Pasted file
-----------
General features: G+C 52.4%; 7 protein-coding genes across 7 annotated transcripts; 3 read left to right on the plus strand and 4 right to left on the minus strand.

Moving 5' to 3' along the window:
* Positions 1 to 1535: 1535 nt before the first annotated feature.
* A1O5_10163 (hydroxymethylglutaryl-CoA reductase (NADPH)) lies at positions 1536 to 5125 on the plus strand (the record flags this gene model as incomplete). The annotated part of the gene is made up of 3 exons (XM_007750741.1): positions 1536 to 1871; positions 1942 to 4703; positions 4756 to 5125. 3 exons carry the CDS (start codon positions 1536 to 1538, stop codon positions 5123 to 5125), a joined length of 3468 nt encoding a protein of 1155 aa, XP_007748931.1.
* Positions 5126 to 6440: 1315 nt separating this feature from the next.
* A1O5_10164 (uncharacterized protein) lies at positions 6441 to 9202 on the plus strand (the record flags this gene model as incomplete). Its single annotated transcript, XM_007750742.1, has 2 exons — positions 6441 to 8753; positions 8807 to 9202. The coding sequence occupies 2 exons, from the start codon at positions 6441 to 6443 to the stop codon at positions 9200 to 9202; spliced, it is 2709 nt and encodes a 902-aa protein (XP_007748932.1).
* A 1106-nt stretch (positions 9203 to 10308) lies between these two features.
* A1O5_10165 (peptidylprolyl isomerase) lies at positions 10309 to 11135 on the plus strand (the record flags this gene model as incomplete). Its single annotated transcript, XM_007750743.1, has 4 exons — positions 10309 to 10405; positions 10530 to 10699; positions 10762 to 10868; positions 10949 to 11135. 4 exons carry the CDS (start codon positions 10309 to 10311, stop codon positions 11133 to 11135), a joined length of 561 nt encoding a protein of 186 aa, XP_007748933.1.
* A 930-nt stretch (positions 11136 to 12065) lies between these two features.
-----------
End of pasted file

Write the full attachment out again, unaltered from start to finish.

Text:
General features: G+C 52.4%; 7 protein-coding genes across 7 annotated transcripts; 3 read left to right on the plus strand and 4 right to left on the minus strand.

Moving 5' to 3' along the window:
* Positions 1 to 1535: 1535 nt before the first annotated feature.
* A1O5_10163 (hydroxymethylglutaryl-CoA reductase (NADPH)) lies at positions 1536 to 5125 on the plus strand (the record flags this gene model as incomplete). The annotated part of the gene is made up of 3 exons (XM_007750741.1): positions 1536 to 1871; positions 1942 to 4703; positions 4756 to 5125. 3 exons carry the CDS (start codon positions 1536 to 1538, stop codon positions 5123 to 5125), a joined length of 3468 nt encoding a protein of 1155 aa, XP_007748931.1.
* Positions 5126 to 6440: 1315 nt separating this feature from the next.
* A1O5_10164 (uncharacterized protein) lies at positions 6441 to 9202 on the plus strand (the record flags this gene model as incomplete). Its single annotated transcript, XM_007750742.1, has 2 exons — positions 6441 to 8753; positions 8807 to 9202. The coding sequence occupies 2 exons, from the start codon at positions 6441 to 6443 to the stop codon at positions 9200 to 9202; spliced, it is 2709 nt and encodes a 902-aa protein (XP_007748932.1).
* A 1106-nt stretch (positions 9203 to 10308) lies between these two features.
* A1O5_10165 (peptidylprolyl isomerase) lies at positions 10309 to 11135 on the plus strand (the record flags this gene model as incomplete). Its single annotated transcript, XM_007750743.1, has 4 exons — positions 10309 to 10405; positions 10530 to 10699; positions 10762 to 10868; positions 10949 to 11135. 4 exons carry the CDS (start codon positions 10309 to 10311, stop codon positions 11133 to 11135), a joined length of 561 nt encoding a protein of 186 aa, XP_007748933.1.
* A 930-nt stretch (positions 11136 to 12065) lies between these two features.